Québec – resourceful solution to confirm court-mediated settlement negotiated over videoconference – #404

In Claveau v. Distribution Jacques Cartier Inc., 2020 QCCQ 8376, Mr. Justice Pierre Simard confirmed a settlement arrived at through a court-assisted mediation conducted the day of trial despite Defendants participating by videoconferencing platform. Though the legislated process for confirming a court-mediated settlement requires litigants to sign and file in court either (i) a document confirming the settlement or (ii) the settlement agreement itself, Defendants were not present in court and unable to sign as required by legislation. In his brief judgment, Simard J. (i) recorded hearing from the mediator who reported the details of the settlement, (ii) confirmed the parties’ agreement to be bound to the settlement and (iii) issued orders reflecting the terms of the settlement.  In doing so, Simard J. permitted the parties to resolve their dispute without a trial, without attending in person and without breaching applicable legislation.

Plaintiff and three (3) corporate Defendants were involved in litigation in Court of Québec, Small Claims Division.  On the date of the trial scheduled for their matter, the parties participated in a mediation conducted pursuant to the Court of Québec’s Regulation respecting the mediation of small claims, CQLR c C-25.01, r 0.6 (“Regulation”).  As provided by the applicable rules in the Code of Civil Procedure, CQLR c C-25.01 (“C.C.P.”), a mediator assisted the parties in their discussions and the parties came to an agreement ending their dispute.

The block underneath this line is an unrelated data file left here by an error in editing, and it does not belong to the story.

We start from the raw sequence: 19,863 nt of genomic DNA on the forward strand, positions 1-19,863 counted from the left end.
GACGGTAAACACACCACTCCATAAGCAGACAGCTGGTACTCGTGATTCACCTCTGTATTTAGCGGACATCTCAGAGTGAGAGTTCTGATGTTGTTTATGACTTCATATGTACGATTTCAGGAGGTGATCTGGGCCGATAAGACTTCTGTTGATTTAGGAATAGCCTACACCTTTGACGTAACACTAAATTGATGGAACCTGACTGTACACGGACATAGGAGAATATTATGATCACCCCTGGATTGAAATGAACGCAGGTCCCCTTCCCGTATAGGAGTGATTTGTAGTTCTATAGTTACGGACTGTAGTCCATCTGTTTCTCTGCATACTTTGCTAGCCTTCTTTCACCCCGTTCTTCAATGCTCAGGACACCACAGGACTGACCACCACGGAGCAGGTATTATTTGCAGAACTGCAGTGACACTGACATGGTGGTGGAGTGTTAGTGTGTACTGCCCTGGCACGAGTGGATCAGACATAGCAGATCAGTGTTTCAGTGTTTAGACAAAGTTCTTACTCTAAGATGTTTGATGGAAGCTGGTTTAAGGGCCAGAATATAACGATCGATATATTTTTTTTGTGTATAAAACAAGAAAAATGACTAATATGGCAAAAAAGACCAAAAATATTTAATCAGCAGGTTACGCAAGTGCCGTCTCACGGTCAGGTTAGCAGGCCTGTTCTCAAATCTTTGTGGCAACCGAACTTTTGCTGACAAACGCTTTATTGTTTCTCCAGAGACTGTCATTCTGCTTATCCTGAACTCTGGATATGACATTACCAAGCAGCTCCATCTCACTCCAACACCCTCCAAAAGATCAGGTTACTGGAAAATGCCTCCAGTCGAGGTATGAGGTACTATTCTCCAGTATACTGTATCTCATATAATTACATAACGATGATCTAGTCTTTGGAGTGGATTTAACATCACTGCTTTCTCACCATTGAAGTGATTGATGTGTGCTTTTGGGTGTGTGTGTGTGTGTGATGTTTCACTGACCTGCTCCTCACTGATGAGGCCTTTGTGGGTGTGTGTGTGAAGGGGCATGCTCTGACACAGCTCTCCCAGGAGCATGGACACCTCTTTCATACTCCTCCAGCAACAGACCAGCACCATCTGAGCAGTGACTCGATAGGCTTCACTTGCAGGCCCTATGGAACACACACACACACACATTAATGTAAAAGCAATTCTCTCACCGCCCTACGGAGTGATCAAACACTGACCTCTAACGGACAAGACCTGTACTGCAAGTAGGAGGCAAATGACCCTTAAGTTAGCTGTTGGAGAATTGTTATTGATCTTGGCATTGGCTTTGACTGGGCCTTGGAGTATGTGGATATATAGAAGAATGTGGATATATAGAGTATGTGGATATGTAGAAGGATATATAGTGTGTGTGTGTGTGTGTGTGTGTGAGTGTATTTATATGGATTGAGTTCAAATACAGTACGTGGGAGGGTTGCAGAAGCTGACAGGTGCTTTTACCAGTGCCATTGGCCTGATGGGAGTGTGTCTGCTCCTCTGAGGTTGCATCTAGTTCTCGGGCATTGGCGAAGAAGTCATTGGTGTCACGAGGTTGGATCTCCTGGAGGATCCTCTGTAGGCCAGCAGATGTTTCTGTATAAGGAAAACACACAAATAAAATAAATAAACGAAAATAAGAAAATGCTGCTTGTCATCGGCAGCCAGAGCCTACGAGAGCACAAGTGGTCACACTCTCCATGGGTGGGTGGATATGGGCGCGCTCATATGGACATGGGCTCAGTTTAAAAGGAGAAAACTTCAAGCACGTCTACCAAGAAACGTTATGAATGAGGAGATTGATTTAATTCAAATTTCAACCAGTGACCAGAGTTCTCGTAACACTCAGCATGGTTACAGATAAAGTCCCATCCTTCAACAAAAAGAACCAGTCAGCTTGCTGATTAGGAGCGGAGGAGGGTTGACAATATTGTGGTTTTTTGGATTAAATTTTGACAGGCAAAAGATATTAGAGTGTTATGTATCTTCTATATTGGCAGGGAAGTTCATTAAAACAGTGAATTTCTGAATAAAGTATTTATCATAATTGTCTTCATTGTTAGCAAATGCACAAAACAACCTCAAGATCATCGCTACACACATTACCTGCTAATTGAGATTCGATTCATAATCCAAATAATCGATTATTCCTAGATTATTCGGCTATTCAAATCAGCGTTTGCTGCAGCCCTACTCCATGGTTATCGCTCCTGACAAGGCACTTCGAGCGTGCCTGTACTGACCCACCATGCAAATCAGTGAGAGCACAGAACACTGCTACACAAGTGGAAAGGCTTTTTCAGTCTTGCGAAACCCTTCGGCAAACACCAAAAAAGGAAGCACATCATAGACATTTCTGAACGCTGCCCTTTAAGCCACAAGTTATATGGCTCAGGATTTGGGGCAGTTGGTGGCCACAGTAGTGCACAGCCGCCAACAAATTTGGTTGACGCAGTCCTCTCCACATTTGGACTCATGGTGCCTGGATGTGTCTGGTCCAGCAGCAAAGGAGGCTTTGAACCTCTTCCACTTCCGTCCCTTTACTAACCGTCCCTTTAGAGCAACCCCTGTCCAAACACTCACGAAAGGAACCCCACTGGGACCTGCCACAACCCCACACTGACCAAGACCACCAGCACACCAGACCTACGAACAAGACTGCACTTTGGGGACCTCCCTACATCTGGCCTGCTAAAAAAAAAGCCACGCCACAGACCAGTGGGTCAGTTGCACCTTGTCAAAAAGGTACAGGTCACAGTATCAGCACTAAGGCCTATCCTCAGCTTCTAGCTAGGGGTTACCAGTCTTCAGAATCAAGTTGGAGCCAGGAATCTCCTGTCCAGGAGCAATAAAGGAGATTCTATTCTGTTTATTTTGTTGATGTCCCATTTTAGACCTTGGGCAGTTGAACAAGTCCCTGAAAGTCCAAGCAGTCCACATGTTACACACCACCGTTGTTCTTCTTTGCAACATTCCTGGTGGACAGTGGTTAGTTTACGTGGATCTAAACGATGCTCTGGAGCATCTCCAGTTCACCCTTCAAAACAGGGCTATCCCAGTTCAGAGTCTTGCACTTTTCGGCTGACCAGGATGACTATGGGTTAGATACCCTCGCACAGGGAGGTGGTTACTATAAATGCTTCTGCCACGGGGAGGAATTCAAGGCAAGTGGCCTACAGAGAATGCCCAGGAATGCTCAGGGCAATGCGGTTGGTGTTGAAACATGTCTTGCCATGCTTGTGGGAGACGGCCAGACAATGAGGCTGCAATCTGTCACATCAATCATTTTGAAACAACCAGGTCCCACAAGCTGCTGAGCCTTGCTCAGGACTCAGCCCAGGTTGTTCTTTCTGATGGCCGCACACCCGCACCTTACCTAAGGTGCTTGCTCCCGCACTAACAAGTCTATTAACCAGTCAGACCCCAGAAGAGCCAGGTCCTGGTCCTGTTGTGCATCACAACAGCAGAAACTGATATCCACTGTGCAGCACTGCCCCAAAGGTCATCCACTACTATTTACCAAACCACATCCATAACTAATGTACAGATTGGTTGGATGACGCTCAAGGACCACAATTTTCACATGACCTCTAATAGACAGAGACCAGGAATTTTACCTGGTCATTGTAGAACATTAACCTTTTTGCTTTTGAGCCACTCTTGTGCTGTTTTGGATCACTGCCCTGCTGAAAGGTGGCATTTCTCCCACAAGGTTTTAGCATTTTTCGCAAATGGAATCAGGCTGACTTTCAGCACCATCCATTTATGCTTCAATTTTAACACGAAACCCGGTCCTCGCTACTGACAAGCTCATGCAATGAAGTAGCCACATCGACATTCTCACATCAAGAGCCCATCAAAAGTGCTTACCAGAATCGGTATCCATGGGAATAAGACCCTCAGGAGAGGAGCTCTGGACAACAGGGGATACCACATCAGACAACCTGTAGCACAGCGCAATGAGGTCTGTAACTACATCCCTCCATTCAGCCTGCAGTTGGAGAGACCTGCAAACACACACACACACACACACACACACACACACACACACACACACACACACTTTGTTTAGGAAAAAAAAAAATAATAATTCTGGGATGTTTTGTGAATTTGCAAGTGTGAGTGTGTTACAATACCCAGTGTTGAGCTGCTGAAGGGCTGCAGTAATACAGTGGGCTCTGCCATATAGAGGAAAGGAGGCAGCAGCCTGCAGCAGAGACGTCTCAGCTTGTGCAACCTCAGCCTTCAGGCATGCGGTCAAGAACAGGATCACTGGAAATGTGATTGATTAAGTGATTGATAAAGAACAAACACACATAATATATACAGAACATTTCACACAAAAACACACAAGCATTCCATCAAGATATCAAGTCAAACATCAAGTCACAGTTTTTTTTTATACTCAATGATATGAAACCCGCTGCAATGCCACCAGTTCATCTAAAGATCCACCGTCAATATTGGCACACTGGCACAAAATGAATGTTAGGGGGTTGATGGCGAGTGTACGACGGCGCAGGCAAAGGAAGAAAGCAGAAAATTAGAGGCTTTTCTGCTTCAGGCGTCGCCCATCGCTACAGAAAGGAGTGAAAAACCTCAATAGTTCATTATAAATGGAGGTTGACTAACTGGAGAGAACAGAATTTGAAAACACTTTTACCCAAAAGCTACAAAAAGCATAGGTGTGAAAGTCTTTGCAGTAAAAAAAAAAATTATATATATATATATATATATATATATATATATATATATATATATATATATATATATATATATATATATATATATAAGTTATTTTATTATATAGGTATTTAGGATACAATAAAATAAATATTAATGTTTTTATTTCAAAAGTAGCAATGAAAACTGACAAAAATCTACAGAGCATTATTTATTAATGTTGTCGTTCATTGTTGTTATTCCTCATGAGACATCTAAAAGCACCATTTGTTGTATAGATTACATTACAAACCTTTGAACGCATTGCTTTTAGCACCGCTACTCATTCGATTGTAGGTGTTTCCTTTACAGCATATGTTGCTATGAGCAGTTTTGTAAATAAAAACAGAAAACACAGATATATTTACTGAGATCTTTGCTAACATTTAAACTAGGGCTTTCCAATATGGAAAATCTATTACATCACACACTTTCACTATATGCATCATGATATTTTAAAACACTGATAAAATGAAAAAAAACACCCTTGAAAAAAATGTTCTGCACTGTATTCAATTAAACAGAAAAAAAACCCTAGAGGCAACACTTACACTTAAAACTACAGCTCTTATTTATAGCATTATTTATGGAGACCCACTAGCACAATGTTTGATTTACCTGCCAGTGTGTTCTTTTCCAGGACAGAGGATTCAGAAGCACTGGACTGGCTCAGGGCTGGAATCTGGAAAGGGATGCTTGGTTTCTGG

None of the three (3) corporate Defendants were present at the mediation.  Their respective representatives had attended by way of videoconference.  This posed an issue.  The Regulation requires, among other requirements, where mediation results in an agreement ending the dispute, that the mediator forward to the court clerk a document signed by the parties containing either of a notice indicating that the case has been settled or a copy of the signed agreement.  The settlement, when confirmed by the special clerk, becomes a judgment of the Court of Québec.

Article 9 If the mediation ends the dispute, the mediator shall forward to the clerk a document signed by the parties confirming that the mediation session was held and inform the parties of their obligation to file with the office of the court either a copy of the agreement or the notice referred to in the third paragraph of article 556 of the Code of Civil Procedure (chapter C-25.01).

If the mediation does not end the dispute, the mediator must file the report referred to in the second paragraph of article 556 of the Code with the office of the Court of Québec”.

Title II “Recovery of Small Claims”, articles 536-570 of the Code of Civil Procedure, CQLR c C-25.01 (“C.C.P.”) provide rules specific to dispute resolution in the courts for small claims.  Article 536 C.C.P. defines a “small claim” as including an application for recovery of claims not exceeding $15,000.00.

Article 556 C.C.P. The court clerk informs the parties at the earliest opportunity that they may at no additional cost submit their dispute to mediation. If the parties consent to mediation, they may request the court clerk to refer them to the mediation service. In that case, the mediation session is presided over by a lawyer or a notary, certified as a mediator by their professional order.

The mediator files a report with the court office giving an account of the facts, the parties’ positions and the points of law raised.